Skip to main content

Review of Leaves of Grass (1881–82)

Walt Whitman's new publishers, Rees, Welsh & Co of Philadelphia, are evidently cheap sensationalists, quite unfit to issue a great work like "Leaves of Grass." It's to be regretted that Whitman had not the patience to wait for some firm of consequence to take up the task Osgood feebly laid down. The Philadelphia firm advertise in this fashion in the Philadelphia Press:—

"'Leaves of Grass,' by Walt Whitman, is not an agricultural book in the hay-makers' parlance; but it's a daisy, and don't you forget it."

The Critic justly says that "this is a worse blow than that dealt by the Massachusetts Dogberry." These fellows are apparently gamins out of their place. Nothing could be more vulgar than their adoption of "nigger minstrel" slang for so noble a work, and it can only be explained by supposing that they take Anthony Comstock's ignorant estimate of the "Leaves of Grass" for gospel, and count on the patronage of the obscene.1 This seems a great pity, but perhaps it is not so, for it may falsely attract to Whitman through their meaner appetites a class of readers who need to learn his great lessons. Suppose that any one with brain enough reads this great passage,—remembering that Whitman, in his first person, represents the essential man:—

It is time to explain myself—let us stand up. What is Known I strip away— I launch all men and women forward with me into the  
The clock indicates the moment—but what does  
 eternity indicate?
I am an acme of things accomplished, and I an encloser of things  
 to be.
My feet strike an apex of the apices of the stairs, On every step bunches of ages, and larger bunches between the  
All below duly travel'd, and still I mount and mount.
Rise after rise bow the phantoms behind me, Afar down I see the huge first Nothing—I know I was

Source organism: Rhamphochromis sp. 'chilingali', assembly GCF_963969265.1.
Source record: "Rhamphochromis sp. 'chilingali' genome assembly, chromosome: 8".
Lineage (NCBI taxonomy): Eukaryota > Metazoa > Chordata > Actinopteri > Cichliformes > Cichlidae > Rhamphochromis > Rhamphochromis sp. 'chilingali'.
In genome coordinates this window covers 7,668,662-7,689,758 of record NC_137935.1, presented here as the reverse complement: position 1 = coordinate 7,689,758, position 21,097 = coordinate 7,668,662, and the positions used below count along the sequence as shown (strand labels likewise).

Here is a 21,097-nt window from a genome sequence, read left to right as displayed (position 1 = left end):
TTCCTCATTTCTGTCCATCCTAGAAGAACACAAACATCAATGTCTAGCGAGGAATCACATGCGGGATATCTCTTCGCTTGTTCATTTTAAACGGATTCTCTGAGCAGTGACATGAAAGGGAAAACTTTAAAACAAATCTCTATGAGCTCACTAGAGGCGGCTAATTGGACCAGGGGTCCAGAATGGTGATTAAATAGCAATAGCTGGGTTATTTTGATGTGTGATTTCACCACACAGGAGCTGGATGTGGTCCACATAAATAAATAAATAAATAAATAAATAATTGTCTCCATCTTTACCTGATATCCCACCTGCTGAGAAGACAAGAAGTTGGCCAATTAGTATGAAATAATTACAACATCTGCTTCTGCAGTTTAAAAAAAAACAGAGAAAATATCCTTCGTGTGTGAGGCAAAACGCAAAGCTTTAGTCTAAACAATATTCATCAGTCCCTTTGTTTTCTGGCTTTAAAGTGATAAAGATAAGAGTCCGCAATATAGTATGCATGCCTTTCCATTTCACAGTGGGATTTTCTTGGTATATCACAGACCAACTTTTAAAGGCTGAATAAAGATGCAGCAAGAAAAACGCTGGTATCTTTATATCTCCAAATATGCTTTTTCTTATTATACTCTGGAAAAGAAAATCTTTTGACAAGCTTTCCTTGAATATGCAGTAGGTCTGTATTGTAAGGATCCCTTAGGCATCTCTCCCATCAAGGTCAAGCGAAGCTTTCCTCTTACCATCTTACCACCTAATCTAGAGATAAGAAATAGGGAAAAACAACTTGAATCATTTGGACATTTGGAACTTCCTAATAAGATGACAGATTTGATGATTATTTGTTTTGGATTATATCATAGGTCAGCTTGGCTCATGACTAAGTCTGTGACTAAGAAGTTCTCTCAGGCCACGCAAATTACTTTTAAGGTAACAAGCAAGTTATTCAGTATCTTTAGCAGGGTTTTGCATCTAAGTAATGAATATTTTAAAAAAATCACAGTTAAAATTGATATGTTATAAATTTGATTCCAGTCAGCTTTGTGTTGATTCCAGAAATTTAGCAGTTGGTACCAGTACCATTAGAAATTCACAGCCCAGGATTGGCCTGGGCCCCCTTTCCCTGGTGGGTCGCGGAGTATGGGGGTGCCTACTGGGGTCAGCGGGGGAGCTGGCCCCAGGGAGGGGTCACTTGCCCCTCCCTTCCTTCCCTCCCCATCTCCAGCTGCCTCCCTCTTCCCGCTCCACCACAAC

even there,
I waited unseen and always, and slept through the  
 lethargic mist,
And took my time, and took no hurt from the fetid  
Long I was hugg'd close—long and long. Immense have been the preparations for me, Faithful and friendly the arms that have helped me. Cycles ferried my cradle, rowing and rowing like  
 cheerful boatmen,
For room to me stars kept aside in their own rings, They sent influences to look after what was to hold  
For it the nebula cohered to an orb. The long slow strata piled to rest it on; Vast vegetables gave it sustenance, Monstrous sauroids transported it in their mouths and deposited  
 it with care.
. . . . . . . I open my scuttle at night and see the far-sprinkled  
And all I see multiplied as high as I can cipher edge  
 but the rim of the farther systems.
Wider and wider they spread, expanding, always  
Outward and outward and forever outward.
There is no stoppage and never can be stoppage, If I, you, and the worlds, and all beneath or upon  
 their surfaces,
Were this moment reduced back to a pallid float, it would  
 not avail in the long run;
We should surely bring up again where we now  
And surely go as much farther, and then farther and  
A few quadrillions of eras, a few octillions of cubic  
 leagues, do not hazard the span or make it im- 
They are but parts, any thing is but a part.
I know I have the best of time and space, and was  
 never measured and never will be measured.
I tramp a perpetual journey; My signs are a rain-proof coat, good shoes, and a staff  
 cut from the woods;
No friend of mine takes his ease in my chair;— I have no chair, no church, no philosophy, I lead no man to a dinner-table, library, exchange; But each man and each woman of you I lead upon a  
My left hand hooking you round the waist, My right hand pointing to landscapes of continents  
 and the public road.
Not I, not any one else can travel that road for you, You must travel it for yourself.

This must be read, as it is written, in the grand manner, and the reader who does not realize that his guide casts behind him the centuries and exhorts him to a new lookout into eternity had better read no more. There has been no more magnificent attitude of command taken than Whitman takes in these utterances, and sustains in almost all that he has written. The trivial person has nothing whatever to do with Whitman.


1. Anthony Comstock (1844–1915) helped found the New York Society for the Suppression of Vice (1873) and became notorious for his crusades against art and literature, including Leaves of Grass, which he considered obscene. [back]

Back to top